Rain, Steam, and Speed by Kyle McCord

After Rain, Steam and Speed–The Great Western Railway, 1844
For these boys it’s the closest they’ll come
          to church genuflected beyond

the tree line a vestibule where jewelweed
          and foxglove needle hairless
limbs goosebumps rise
          on their eager skin one giggles
                    and is mothered

back to reverence
          they are a verge of gibbering flies
                    then the rumble trembles dew

soggy clover the flowers are weak
          petitioners brought to their knees

this train like Turner’s
          Pentecostal tongue pieces them

oh hands oh sides weak as India paper
          it closes on the epileptic rail
                    they are mad with its power

and it’s then the youngest sees
          his grubby penny tip off the rail

to be nothing itself
          and suddenly he is up
                    and racing

what happens next
          is a story in figures and fingers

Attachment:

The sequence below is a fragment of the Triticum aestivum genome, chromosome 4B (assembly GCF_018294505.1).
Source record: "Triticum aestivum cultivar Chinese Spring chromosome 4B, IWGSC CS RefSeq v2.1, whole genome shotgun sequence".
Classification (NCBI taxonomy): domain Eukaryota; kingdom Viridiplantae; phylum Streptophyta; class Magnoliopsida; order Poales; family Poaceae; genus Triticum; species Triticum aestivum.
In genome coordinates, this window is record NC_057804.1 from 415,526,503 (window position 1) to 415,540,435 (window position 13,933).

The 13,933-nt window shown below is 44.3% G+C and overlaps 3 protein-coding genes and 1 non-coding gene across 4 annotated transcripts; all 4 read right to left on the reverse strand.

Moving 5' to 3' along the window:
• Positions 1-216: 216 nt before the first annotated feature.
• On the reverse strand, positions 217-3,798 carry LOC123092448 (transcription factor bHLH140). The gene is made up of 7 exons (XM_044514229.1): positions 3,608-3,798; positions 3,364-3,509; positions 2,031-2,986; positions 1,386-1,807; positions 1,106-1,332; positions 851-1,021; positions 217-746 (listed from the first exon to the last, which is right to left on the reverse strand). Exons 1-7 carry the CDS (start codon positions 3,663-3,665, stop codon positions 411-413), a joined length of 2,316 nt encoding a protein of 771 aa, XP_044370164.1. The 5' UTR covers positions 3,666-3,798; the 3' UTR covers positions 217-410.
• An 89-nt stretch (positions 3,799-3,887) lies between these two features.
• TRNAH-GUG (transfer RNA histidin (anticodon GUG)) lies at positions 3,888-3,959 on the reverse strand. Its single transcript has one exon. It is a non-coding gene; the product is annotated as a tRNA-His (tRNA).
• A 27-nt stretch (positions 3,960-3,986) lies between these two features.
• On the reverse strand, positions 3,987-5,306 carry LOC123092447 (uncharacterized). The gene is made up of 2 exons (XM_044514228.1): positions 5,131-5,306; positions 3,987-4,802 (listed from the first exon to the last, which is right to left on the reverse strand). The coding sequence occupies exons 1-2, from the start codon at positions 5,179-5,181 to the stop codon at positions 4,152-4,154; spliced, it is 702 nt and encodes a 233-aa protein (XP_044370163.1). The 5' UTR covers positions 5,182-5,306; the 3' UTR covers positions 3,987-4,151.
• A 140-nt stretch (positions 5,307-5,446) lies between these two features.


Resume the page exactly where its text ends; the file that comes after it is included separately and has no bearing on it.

too easy to sever maybe

he will close the distance
          oh boy rising toward
                    this pauper’s alter make it

the other boys scream
          to move back there will be
                    more days like this they are shrill

because who can say the wheels will settle
          at the knuckle at the wrist

we want it to be less
          the train so close now
          I want to unwrite what brought him here

but what whets like blood
          and this verse does not ask a wrist
but a whole boy
          the only whom we love
Kyle McCord is the author of five books of poetry including National Poetry Series Finalist Recklessness and Light (Trio House 2016). He has work featured in AGNI, Boston Review, Crazyhorse, The Gettysburg Review, Harvard Review, Kenyon Review, Ploughshares, TriQuarterly and elsewhere. His book was selected as one of the top five books of the year by the Poetry Foundation Blog. He has received grants from the Academy of American Poets, the Vermont Studio Center, and the Baltic Writing Residency. He teaches at Drake University in Des Moines.